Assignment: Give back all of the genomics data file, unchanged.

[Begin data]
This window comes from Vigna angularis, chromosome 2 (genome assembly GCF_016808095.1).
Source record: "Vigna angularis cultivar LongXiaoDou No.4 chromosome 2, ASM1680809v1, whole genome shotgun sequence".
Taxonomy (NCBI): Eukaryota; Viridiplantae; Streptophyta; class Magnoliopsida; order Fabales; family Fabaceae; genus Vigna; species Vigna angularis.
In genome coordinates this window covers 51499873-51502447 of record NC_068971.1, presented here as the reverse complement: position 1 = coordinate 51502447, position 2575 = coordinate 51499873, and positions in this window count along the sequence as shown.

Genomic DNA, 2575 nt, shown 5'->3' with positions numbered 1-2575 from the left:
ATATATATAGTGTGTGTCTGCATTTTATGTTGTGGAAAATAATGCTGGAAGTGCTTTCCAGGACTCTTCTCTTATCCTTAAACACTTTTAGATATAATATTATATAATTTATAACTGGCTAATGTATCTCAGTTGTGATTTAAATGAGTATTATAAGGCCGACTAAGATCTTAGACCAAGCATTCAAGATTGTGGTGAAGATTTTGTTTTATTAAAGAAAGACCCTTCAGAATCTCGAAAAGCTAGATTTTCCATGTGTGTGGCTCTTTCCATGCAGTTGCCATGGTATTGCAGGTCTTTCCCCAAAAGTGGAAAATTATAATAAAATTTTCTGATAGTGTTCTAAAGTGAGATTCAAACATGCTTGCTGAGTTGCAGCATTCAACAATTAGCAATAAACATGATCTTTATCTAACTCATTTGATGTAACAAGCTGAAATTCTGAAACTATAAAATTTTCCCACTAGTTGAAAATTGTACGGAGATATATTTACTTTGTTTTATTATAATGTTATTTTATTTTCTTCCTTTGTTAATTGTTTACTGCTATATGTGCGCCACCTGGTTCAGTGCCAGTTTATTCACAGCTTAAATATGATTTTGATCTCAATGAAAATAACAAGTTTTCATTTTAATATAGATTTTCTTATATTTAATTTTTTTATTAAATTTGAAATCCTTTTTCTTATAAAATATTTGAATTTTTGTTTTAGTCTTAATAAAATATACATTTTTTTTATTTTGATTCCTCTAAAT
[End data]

This window comes from Vigna angularis, chromosome 2 (genome assembly GCF_016808095.1).
Source record: "Vigna angularis cultivar LongXiaoDou No.4 chromosome 2, ASM1680809v1, whole genome shotgun sequence".
Taxonomy (NCBI): Eukaryota; Viridiplantae; Streptophyta; class Magnoliopsida; order Fabales; family Fabaceae; genus Vigna; species Vigna angularis.
In genome coordinates this window covers 51499873-51502447 of record NC_068971.1, presented here as the reverse complement: position 1 = coordinate 51502447, position 2575 = coordinate 51499873, and positions in this window count along the sequence as shown.

Genomic DNA, 2575 nt, shown 5'->3' with positions numbered 1-2575 from the left:
ATATATATAGTGTGTGTCTGCATTTTATGTTGTGGAAAATAATGCTGGAAGTGCTTTCCAGGACTCTTCTCTTATCCTTAAACACTTTTAGATATAATATTATATAATTTATAACTGGCTAATGTATCTCAGTTGTGATTTAAATGAGTATTATAAGGCCGACTAAGATCTTAGACCAAGCATTCAAGATTGTGGTGAAGATTTTGTTTTATTAAAGAAAGACCCTTCAGAATCTCGAAAAGCTAGATTTTCCATGTGTGTGGCTCTTTCCATGCAGTTGCCATGGTATTGCAGGTCTTTCCCCAAAAGTGGAAAATTATAATAAAATTTTCTGATAGTGTTCTAAAGTGAGATTCAAACATGCTTGCTGAGTTGCAGCATTCAACAATTAGCAATAAACATGATCTTTATCTAACTCATTTGATGTAACAAGCTGAAATTCTGAAACTATAAAATTTTCCCACTAGTTGAAAATTGTACGGAGATATATTTACTTTGTTTTATTATAATGTTATTTTATTTTCTTCCTTTGTTAATTGTTTACTGCTATATGTGCGCCACCTGGTTCAGTGCCAGTTTATTCACAGCTTAAATATGATTTTGATCTCAATGAAAATAACAAGTTTTCATTTTAATATAGATTTTCTTATATTTAATTTTTTTATTAAATTTGAAATCCTTTTTCTTATAAAATATTTGAATTTTTGTTTTAGTCTTAATAAAATATACATTTTTTTTATTTTGATTCCTCTAAAT